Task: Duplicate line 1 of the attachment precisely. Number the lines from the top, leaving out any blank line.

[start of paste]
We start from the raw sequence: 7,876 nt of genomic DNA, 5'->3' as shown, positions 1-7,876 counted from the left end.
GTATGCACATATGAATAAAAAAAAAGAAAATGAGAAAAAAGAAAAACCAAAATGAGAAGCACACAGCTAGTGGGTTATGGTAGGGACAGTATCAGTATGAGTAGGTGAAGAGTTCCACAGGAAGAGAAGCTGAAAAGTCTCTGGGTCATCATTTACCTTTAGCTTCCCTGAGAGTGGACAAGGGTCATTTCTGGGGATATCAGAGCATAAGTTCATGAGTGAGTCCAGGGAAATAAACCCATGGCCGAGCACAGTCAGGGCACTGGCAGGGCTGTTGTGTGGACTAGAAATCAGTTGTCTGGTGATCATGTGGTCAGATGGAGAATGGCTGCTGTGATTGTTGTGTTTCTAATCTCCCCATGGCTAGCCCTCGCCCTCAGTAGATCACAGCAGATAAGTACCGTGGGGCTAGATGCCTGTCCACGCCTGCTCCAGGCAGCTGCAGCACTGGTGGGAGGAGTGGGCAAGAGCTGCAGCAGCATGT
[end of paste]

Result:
We start from the raw sequence: 7,876 nt of genomic DNA, 5'->3' as shown, positions 1-7,876 counted from the left end.